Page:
Wellness facilities gain new look, new importance
Wrapped in custom lumber cladding and glass curtainwall, the Cahill Fitness and Wellness Center set a new bar for city rec centers when it opened last year.
The 32,000-square-foot facility in Gwynns Falls/Leakin Park offers all the standard fitness resources – fully equipped cardio and weight training areas, a basketball court and a swimming pool. And there’s so much more. The pool is designed to accommodate lap swimming, shallow-water aerobics and children’s learn-to-swim classes. There’s a large splash pad immediately outside the pool’s windows, multi-purpose rooms, a dance studio, nature-inspired playgrounds and a large, well-equipped performance space. The center’s unique design includes wood cladding—specifically, poplar, walnut, and ash—made by Baltimore’s Camp Small Zero Waste Initiative, which funnels trees cut down in the city to local mills. The design also ensures that 80 percent of occupied floor areas within the center have direct views to the surrounding woodlands.
“Historically, gyms have been closed off and devoid of natural light,” said Kate Scurlock, Associate at GWWO Architects. “When stepping inside the gym at Cahill, which is surrounded by glass on three sides, you immediately feel a direct connection to the natural setting, creating an inspiring space for athletes.”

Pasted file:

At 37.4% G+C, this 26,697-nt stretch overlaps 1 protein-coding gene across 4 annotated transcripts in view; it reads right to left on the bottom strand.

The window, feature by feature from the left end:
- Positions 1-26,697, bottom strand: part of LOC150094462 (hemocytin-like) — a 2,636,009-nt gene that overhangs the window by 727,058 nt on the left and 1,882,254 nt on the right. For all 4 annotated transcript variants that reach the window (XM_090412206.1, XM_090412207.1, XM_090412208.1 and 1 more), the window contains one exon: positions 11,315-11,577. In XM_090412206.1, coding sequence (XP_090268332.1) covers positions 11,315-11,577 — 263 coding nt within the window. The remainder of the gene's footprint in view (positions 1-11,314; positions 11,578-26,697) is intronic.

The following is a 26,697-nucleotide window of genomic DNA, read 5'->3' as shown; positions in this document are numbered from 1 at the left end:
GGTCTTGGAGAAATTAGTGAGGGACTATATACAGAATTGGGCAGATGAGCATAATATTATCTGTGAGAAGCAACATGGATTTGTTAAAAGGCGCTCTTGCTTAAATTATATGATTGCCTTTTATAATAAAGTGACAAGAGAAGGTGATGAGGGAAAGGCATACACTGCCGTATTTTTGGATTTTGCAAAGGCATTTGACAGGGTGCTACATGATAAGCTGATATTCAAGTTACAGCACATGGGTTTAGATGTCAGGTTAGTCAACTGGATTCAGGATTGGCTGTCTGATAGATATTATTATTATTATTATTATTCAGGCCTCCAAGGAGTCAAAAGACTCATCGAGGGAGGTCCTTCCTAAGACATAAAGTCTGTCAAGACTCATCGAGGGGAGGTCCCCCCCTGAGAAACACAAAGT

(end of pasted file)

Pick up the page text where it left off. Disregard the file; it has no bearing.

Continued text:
Thoughtfully designed to meet the community’s unique needs and to make optimum use of a woodland site, Cahill is an extraordinary and award-winning project. (It won the AIA Baltimore Good Design=Good Business award in 2021.) Yet it is also a prime example of new trends in fitness and wellness facilities. Two years of a pandemic heightened America’s interest in physical fitness, mental wellness, social interactions and connecting with nature. Now, that trend is spurring the development of new fitness and wellness facilities or amenities in public and private developments.
In South Baltimore, Baltimore City Recreation and Parks (BCRP) is currently building another modern and customized center. Set in Reedbird Park, the 40,000-square-foot Middle Branch Fitness and Wellness Center will include modern fitness rooms and equipment, multi-purpose rooms, playing courts, and a pool which is also designed to serve everyone from toddlers to serious swimmers to seniors participating in therapeutic aerobics. Like Cahill, Middle Branch also includes unique elements designed to meet priorities expressed during community input meetings.